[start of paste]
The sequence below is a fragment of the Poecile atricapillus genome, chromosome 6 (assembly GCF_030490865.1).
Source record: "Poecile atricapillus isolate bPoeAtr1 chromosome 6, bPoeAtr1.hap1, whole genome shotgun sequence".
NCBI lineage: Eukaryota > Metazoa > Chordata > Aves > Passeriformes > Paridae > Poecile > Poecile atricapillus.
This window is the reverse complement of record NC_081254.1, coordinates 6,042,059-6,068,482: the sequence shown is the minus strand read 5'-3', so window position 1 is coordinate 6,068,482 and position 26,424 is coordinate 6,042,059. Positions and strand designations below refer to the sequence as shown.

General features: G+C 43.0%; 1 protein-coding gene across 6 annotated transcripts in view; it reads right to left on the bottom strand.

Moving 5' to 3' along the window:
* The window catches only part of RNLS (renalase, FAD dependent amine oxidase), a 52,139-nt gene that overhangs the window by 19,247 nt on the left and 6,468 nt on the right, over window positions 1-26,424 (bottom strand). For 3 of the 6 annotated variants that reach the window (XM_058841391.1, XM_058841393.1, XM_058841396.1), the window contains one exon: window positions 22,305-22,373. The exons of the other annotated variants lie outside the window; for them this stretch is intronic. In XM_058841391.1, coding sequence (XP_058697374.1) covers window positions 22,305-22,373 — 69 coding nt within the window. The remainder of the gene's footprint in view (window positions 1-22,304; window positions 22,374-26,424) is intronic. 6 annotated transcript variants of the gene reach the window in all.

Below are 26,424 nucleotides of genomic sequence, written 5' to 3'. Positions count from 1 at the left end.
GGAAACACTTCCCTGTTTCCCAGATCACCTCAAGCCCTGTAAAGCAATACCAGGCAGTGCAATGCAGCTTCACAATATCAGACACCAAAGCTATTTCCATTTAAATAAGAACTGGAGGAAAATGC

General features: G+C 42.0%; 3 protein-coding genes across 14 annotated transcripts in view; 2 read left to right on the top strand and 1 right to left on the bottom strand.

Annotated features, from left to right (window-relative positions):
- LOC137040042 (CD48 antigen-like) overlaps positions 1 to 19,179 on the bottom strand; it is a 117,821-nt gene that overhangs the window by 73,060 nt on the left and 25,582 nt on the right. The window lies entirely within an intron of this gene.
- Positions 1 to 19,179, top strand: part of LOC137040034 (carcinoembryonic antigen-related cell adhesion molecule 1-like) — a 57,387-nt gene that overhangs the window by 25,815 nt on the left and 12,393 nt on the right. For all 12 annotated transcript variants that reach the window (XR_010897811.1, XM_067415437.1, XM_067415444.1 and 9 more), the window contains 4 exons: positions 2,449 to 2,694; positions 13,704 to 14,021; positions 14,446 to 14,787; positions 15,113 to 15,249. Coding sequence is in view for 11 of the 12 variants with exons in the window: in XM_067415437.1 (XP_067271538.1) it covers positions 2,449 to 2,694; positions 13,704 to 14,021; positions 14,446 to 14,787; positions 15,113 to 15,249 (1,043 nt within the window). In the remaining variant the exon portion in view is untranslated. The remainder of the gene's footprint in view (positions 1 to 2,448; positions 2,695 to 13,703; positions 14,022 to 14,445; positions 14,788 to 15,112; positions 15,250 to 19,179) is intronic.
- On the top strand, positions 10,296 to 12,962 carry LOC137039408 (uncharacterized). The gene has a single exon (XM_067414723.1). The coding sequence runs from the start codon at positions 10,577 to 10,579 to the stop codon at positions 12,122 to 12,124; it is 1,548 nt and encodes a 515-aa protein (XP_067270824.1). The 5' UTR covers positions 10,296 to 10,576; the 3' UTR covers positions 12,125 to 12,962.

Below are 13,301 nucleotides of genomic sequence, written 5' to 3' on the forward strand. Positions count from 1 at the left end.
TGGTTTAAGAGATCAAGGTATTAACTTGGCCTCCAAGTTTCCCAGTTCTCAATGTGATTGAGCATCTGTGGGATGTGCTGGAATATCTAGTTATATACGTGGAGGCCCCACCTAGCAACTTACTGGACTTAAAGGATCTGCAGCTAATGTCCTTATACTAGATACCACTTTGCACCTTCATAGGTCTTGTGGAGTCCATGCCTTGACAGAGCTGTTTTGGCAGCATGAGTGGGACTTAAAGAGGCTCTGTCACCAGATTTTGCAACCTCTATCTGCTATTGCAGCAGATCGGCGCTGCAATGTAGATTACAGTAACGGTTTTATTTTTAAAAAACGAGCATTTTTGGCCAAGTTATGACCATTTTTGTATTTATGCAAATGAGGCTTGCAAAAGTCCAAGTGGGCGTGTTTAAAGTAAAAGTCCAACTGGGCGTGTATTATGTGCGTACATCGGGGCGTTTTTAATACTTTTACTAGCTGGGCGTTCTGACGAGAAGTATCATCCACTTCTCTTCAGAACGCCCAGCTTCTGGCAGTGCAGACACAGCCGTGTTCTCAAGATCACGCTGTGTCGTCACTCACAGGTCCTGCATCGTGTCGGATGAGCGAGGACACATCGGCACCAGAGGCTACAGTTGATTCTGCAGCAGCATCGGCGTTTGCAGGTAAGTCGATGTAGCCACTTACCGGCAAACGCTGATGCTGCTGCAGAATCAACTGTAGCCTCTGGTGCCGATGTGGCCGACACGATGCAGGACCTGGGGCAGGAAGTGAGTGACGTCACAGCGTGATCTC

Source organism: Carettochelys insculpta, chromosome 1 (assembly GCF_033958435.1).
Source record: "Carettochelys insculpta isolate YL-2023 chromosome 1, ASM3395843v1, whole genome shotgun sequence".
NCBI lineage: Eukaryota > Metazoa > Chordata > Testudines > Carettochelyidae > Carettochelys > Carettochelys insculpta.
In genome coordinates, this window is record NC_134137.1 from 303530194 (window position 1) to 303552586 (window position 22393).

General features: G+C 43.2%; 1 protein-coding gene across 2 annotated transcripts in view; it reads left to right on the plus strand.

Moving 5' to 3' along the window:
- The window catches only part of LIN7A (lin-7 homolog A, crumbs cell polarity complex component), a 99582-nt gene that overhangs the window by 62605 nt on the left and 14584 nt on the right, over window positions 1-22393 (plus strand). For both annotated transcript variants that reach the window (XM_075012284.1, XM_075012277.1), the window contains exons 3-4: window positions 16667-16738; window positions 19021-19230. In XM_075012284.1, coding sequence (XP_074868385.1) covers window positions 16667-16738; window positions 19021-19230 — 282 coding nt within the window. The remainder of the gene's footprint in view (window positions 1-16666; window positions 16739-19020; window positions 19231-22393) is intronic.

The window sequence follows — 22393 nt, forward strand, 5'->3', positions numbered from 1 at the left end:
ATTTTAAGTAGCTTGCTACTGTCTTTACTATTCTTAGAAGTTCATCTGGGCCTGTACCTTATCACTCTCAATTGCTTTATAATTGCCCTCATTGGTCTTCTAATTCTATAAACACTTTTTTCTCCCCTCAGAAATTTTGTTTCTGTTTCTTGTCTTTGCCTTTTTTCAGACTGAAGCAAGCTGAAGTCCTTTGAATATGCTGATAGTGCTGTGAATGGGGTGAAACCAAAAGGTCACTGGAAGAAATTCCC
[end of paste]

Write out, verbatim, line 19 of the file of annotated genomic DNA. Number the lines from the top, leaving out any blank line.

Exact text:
NCBI lineage: Eukaryota > Metazoa > Chordata > Testudines > Carettochelyidae > Carettochelys > Carettochelys insculpta.